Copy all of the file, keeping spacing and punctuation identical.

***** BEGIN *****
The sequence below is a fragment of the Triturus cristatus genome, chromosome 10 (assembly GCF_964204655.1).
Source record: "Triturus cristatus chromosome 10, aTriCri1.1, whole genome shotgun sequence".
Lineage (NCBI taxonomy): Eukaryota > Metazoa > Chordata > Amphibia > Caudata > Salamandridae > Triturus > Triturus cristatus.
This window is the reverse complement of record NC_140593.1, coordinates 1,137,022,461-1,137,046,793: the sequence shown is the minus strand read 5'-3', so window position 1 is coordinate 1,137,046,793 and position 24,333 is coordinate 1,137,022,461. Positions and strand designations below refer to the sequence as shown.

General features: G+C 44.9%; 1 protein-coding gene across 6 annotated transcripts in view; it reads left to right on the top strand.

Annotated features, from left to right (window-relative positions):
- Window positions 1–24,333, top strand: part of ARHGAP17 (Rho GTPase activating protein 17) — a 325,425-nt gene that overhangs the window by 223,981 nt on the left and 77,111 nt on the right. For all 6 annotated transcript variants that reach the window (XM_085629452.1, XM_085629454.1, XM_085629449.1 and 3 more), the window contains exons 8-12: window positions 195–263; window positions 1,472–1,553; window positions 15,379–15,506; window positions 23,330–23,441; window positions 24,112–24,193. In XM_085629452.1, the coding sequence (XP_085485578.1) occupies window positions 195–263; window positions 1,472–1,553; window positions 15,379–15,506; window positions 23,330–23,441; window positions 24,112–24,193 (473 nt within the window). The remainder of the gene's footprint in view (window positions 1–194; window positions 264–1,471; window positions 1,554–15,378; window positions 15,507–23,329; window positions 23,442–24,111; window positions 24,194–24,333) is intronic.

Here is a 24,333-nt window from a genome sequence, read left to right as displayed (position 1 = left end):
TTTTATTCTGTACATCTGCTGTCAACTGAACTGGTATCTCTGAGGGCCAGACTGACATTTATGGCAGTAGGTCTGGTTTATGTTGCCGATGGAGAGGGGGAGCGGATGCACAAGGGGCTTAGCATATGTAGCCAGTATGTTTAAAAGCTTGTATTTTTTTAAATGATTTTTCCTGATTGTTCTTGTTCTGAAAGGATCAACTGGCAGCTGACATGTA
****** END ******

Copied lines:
The sequence below is a fragment of the Triturus cristatus genome, chromosome 10 (assembly GCF_964204655.1).
Source record: "Triturus cristatus chromosome 10, aTriCri1.1, whole genome shotgun sequence".
Lineage (NCBI taxonomy): Eukaryota > Metazoa > Chordata > Amphibia > Caudata > Salamandridae > Triturus > Triturus cristatus.
This window is the reverse complement of record NC_140593.1, coordinates 1,137,022,461-1,137,046,793: the sequence shown is the minus strand read 5'-3', so window position 1 is coordinate 1,137,046,793 and position 24,333 is coordinate 1,137,022,461. Positions and strand designations below refer to the sequence as shown.

General features: G+C 44.9%; 1 protein-coding gene across 6 annotated transcripts in view; it reads left to right on the top strand.

Annotated features, from left to right (window-relative positions):
- Window positions 1–24,333, top strand: part of ARHGAP17 (Rho GTPase activating protein 17) — a 325,425-nt gene that overhangs the window by 223,981 nt on the left and 77,111 nt on the right. For all 6 annotated transcript variants that reach the window (XM_085629452.1, XM_085629454.1, XM_085629449.1 and 3 more), the window contains exons 8-12: window positions 195–263; window positions 1,472–1,553; window positions 15,379–15,506; window positions 23,330–23,441; window positions 24,112–24,193. In XM_085629452.1, the coding sequence (XP_085485578.1) occupies window positions 195–263; window positions 1,472–1,553; window positions 15,379–15,506; window positions 23,330–23,441; window positions 24,112–24,193 (473 nt within the window). The remainder of the gene's footprint in view (window positions 1–194; window positions 264–1,471; window positions 1,554–15,378; window positions 15,507–23,329; window positions 23,442–24,111; window positions 24,194–24,333) is intronic.

Here is a 24,333-nt window from a genome sequence, read left to right as displayed (position 1 = left end):
TTTTATTCTGTACATCTGCTGTCAACTGAACTGGTATCTCTGAGGGCCAGACTGACATTTATGGCAGTAGGTCTGGTTTATGTTGCCGATGGAGAGGGGGAGCGGATGCACAAGGGGCTTAGCATATGTAGCCAGTATGTTTAAAAGCTTGTATTTTTTTAAATGATTTTTCCTGATTGTTCTTGTTCTGAAAGGATCAACTGGCAGCTGACATGTA